On Wednesday May 27, the protests at the 3rd Precinct station were much larger and peaceful during the day. Looting started at the Target across the street before dark. After dark, violent confrontation between the remaining large crowd and the police went on for hours and several buildings around the intersection of Lake St E and Minnehaha Ave were burned. The soundscape from our front porch on the night of Wednesday May 27 was disturbing, with endless sirens and circling helicopters overhead. In the morning everything smelled of smoke and our house and yard were sprinkled with ash, some of it quite large.
Late in the afternoon of Thursday May 28, I went for a bike ride into the belly of the beast at a time when everything was relatively peaceful.
Many people, including myself, witnessed people on Thursday afternoon parking their cars far from the action and walking toward the site of the most intense protesting and rioting with lots of gear, equipment and supplies clearly intended for use in confrontation with the police. The ones dressed all in black with gear such as gas masks, helmets and backpacks carried no signs. I spotted cars parked around our neighborhood with plates from Illinois, Indiana, Kansas, Missouri and Virginia.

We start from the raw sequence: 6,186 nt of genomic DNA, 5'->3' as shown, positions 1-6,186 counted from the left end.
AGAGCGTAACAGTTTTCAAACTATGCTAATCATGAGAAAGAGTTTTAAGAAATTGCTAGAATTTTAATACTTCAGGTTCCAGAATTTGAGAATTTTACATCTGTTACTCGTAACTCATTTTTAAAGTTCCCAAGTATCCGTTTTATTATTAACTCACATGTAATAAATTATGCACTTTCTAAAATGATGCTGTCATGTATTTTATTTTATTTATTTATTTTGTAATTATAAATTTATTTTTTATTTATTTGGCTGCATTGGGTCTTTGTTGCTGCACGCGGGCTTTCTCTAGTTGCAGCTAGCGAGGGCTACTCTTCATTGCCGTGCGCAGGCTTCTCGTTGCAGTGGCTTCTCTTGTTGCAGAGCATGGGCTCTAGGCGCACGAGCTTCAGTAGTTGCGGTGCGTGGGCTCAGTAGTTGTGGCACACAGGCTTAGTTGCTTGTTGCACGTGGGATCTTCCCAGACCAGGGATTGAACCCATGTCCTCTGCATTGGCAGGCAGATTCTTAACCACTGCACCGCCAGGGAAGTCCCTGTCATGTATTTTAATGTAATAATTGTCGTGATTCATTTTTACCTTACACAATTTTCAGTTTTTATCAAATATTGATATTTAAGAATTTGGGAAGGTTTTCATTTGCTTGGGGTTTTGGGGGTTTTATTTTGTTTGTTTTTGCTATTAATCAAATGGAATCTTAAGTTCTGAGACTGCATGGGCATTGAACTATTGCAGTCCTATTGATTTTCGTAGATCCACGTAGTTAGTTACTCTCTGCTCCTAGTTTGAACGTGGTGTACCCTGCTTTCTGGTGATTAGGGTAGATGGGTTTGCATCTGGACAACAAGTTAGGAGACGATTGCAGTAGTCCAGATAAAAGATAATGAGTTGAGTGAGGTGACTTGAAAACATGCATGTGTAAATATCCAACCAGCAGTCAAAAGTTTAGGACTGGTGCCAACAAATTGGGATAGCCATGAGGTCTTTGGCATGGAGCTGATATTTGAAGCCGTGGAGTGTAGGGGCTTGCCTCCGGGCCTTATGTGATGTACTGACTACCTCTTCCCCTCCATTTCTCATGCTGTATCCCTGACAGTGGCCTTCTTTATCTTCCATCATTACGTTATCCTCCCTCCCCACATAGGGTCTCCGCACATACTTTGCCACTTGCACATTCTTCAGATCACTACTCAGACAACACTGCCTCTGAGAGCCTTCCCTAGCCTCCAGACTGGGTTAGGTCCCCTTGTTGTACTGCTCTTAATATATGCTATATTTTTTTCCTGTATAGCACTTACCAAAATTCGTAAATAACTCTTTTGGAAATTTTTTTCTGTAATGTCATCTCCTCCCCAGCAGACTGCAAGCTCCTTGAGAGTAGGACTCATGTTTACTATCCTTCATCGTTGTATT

The soundscape on the night of Thursday night was worse than the previous nights. Like many of our neighbors, we stayed awake until late in the evening on the front porch following live twitter feeds from reporters for the Minneapolis Star Tribune who were at the scene and aerial footage streamed from local TV news. We could correlate reports of the police using stun grenades, the protesters/looters setting off fireworks, and gunshots with the sounds we were hearing from the front porch. Additionally, there were almost always at least two helicopters circling overhead pretty much constantly from dark at about 9 PM until daylight Friday morning. Once the police abandoned the precinct house and it was set on fire, the sirens ended and the fireworks greatly increased. Sometimes we could even hear cheering of the gathered crowds. In addition, because there were no police on the streets, we began to hear a lot of what sounded like drag racing up and down Lake Street 4 ½ blocks north of our house. Fortunately, none of the violence, few of the people, and little of the traffic spilled over into our part of the neighborhood. There was scattered looting and burning all over Minneapolis and St. Paul Thursday night.